Notably, the guidelines do not omit surveillance of anesthesia providers after caring for patients with confirmed or suspected COVID-19. Here, they recommend that practitioners who had direct contact with such patients and go on to develop fever, cough or fatigue must inform their institution’s administration. This should be followed by complete blood tests and computed tomography of the chest.
Intubation, Ventilation Present Distinct Challenges
Although the task force’s recommendations also address practice patterns during intubation and ventilation, these were discussed in detail in another article in the Anesthesiology series, “Intubation and Ventilation amid the COVID-19 Outbreak.” In the experience of Lingzhong Meng, MD, and colleagues, the demand for intubation and invasive ventilation is intense. Indeed, the researchers estimated that approximately 3.2% of all infected patients in China received such treatment.
As the authors explained, the decision to intubate an infected patient can be obvious, but is also one that lacks quality evidence. Nevertheless, anesthesiologists caring for patients in Wuhan suggested that intubation and ventilation may have been adversely delayed in some patients, and was used more as a salvage therapy than as a means of supporting individuals with progressively worsening respiratory function.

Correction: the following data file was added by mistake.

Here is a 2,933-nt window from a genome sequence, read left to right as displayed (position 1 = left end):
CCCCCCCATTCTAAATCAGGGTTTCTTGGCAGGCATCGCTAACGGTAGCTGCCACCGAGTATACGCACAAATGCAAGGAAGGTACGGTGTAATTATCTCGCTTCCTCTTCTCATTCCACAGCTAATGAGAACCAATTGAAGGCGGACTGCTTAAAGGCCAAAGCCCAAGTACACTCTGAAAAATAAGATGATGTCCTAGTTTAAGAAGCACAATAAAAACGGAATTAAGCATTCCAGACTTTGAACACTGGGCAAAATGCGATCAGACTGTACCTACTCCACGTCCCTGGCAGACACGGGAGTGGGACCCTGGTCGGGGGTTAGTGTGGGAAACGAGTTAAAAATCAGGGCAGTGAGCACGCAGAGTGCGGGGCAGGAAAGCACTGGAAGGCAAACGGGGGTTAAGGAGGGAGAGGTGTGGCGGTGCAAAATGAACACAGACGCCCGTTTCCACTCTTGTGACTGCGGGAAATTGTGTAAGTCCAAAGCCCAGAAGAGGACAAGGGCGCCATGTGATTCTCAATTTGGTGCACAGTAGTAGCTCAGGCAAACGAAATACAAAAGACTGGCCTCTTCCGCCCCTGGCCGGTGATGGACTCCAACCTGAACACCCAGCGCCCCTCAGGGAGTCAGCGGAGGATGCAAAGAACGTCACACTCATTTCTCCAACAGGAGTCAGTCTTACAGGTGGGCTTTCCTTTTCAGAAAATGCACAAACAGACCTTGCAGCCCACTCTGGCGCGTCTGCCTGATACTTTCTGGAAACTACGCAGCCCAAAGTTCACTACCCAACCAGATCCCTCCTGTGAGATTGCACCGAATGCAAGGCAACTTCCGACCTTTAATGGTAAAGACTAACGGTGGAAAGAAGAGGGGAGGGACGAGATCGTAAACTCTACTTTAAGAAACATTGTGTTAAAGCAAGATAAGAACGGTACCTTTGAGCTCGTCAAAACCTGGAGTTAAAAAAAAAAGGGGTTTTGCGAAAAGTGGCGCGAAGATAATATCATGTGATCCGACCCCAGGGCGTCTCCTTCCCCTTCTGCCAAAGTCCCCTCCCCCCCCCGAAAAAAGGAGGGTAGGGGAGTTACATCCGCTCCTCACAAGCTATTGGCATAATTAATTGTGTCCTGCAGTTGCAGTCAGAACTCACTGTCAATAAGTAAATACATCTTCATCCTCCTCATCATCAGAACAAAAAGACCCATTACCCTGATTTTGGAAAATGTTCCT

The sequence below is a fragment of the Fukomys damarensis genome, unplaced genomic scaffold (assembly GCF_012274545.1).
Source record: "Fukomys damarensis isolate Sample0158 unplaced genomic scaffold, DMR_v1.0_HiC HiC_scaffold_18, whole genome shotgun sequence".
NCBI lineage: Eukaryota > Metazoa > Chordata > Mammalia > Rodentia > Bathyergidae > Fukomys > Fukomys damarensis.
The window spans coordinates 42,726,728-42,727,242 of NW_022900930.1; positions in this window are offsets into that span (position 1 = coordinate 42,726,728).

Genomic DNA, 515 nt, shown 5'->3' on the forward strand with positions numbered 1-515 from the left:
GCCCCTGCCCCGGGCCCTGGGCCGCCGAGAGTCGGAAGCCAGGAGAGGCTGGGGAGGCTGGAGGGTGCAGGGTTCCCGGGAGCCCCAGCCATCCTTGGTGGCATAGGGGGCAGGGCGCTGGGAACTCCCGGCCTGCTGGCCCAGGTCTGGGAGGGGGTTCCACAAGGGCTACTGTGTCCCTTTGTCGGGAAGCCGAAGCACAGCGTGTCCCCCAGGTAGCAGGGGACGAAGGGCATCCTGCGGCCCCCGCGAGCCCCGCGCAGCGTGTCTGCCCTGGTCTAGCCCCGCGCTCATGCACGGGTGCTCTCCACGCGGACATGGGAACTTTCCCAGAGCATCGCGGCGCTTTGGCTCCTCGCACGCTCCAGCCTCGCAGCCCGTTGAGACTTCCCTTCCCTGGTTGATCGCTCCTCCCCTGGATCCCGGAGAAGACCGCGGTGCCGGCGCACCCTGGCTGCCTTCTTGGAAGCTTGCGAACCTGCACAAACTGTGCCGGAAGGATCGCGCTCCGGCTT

They suggested that for patients with acute hypoxemic respiratory failure due to COVID-19, intubation should be performed in those who show no improvement in respiratory distress, tachypnea and poor oxygenation after two hours of high-flow oxygen therapy or noninvasive ventilation.
The authors also urged their fellow anesthesia providers to protect themselves during intubation and ventilation because of the enhanced risk for cross-infection. Clearly, this involves the use of approved PPE, which the researchers suggested be donned and doffed in a predictable order. They also explained that all inadvertent contamination of the skin or mucosa be reported, to assess the need for possible quarantine. Use of oral, nasal and external auditory canal disinfectants is recommended after the removal of PPE.
Intubation and Extubation
Regarding intubating and extubating patients who may have COVID-19, preparation is key to minimizing the chance of cross-infection and improving the odds of an uneventful intubation. The approach proposed by the researchers uses the acronym OH-MS MAID, which reminds clinicians to have adequate supplies (and back-up) of oxygen, helpers, monitors, suction, anesthesia machines, airway supplies, intravenous access and drugs.